Cultivation of oil degrading microbes and the effect of toxicity on marine ecosystems
Oil is one of Earth’s most efficient natural resources and stores the energy generated by ancient photosynthetic activity. Oil does not only serve as a source for fuel, but also as food for microbes. Microbes are bacteria and fungi that can break oil to carbon dioxide and water. Microbes can also be used as a source to clean up oil and can biodegrade up to 90% of some light crude oil. During the Deep Water Horizon Oil Spill in the Gulf of Mexico a large amount of oil went on the shore line having ecological and economic effects. More than 8,000 wildlife species such as birds, sea turtles, and marine animals were injured or dead due to the spill. The objective of this project was to cultivate oil degrading microbes and analyze the effect the toxicity of the degraded sample has on marine ecosystems. During the course of this project oil degrading microbes were cultivated using a Labrenzia bacterial strain and marinobacter ENV1 and EN3 bacterial strains. The effects of the toxicity level of the bacteria degraded water oil mixture on marine ecosystems was also analyzed using rotifers.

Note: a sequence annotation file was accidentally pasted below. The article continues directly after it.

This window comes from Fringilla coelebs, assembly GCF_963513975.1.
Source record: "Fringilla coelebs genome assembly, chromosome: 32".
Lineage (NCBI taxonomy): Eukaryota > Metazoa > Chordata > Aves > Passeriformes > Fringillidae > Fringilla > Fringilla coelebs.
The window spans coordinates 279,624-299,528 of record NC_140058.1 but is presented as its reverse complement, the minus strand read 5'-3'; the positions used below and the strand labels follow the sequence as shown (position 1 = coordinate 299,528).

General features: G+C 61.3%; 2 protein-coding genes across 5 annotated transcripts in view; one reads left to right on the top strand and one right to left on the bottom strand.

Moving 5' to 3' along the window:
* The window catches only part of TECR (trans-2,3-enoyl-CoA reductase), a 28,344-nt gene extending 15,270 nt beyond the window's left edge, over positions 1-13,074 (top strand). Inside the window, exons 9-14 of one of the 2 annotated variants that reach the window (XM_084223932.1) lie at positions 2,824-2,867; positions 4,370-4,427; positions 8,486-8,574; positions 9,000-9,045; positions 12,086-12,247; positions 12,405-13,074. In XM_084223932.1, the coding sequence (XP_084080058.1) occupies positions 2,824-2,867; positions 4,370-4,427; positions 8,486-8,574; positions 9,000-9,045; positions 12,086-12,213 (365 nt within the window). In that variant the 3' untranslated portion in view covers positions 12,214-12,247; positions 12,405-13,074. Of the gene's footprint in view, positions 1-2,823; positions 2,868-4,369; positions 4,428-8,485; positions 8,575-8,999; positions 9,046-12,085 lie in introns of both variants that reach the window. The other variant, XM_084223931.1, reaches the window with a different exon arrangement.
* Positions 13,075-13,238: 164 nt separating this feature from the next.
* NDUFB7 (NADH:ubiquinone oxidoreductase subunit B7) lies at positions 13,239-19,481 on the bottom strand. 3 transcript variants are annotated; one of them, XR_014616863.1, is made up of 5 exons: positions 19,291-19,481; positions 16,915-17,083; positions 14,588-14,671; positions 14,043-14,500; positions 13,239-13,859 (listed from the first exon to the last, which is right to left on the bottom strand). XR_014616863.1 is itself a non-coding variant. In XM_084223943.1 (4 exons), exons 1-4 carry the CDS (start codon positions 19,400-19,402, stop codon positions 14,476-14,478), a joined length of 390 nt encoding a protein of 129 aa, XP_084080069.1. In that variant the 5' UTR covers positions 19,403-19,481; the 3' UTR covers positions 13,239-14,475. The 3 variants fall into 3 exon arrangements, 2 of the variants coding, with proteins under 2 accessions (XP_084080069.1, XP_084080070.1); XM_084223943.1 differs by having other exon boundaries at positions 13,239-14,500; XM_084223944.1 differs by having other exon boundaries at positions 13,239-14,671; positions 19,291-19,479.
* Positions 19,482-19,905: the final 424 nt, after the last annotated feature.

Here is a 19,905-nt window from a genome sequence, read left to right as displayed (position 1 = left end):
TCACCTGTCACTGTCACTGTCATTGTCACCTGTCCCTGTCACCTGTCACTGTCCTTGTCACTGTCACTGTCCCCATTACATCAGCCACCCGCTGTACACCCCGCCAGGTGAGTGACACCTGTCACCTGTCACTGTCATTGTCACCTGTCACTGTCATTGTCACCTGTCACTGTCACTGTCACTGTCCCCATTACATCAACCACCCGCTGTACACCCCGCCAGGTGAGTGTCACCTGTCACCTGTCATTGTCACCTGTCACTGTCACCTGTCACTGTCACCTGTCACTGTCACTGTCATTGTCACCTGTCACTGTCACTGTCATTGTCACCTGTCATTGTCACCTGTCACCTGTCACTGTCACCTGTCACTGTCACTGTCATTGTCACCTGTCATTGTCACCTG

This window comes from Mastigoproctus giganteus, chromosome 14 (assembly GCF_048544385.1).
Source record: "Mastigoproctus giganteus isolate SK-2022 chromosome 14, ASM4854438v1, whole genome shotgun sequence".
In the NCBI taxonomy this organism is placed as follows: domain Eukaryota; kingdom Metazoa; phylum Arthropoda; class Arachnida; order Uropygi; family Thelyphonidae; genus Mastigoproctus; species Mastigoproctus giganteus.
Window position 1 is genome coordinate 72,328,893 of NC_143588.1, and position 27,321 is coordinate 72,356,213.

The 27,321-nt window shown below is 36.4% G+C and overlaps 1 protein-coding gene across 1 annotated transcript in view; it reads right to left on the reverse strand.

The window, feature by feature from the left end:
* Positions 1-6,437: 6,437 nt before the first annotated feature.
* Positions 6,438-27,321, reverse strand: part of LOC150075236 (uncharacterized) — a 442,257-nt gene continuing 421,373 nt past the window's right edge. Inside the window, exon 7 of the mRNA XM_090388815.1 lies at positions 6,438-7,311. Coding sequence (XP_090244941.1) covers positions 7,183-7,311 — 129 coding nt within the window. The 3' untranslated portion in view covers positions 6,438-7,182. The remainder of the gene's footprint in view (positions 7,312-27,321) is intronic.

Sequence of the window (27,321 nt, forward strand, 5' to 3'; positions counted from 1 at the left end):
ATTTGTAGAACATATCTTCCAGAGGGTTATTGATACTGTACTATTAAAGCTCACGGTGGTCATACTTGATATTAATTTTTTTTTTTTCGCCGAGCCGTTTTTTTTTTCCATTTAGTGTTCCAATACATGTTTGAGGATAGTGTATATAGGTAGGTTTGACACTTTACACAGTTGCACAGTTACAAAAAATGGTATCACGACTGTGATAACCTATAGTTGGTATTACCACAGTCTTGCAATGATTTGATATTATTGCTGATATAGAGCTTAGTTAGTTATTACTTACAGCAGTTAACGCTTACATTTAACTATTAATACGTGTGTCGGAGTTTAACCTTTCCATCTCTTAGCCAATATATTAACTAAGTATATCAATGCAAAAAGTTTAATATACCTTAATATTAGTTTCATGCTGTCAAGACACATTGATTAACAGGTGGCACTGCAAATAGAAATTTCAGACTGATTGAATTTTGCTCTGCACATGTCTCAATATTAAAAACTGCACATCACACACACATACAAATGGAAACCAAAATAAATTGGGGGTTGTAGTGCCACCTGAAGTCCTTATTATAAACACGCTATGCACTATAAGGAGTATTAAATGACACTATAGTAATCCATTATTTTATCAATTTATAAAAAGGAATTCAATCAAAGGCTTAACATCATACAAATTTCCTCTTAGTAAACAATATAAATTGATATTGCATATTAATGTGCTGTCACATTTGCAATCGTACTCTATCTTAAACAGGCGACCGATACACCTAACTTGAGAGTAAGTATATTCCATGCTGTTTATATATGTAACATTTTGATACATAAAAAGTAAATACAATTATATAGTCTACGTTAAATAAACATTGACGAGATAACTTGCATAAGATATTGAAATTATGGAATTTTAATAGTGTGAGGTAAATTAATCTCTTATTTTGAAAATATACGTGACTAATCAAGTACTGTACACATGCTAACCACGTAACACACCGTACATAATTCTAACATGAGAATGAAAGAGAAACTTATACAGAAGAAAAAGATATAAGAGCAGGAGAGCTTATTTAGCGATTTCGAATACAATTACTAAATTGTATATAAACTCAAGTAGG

The results of this study differed between all 3 bacterial strains. The Labrenzia bacteria strain degraded the oil with marine broth, but when put in a more realistic marine setting with the use of marine water it was unable to degrade the oil efficiently. The ENV1 and EN3 marinobacter strains were able to degrade oil in both the marine broth and marine water. It took both the ENV1 and EN3 marinobacter strains 15 days to cultivate. Since the Labrenzia strain was not able to degrade oil in marine water it was not tested in the toxicity experiment, but the ENV1 and EN3 strains were and their toxicity levels differed in the rotifer wells. Even though both strains degraded oil in the same amount of days the ENV1 strain was more toxic than the EN3 strain and was more harmful to the ecosystem.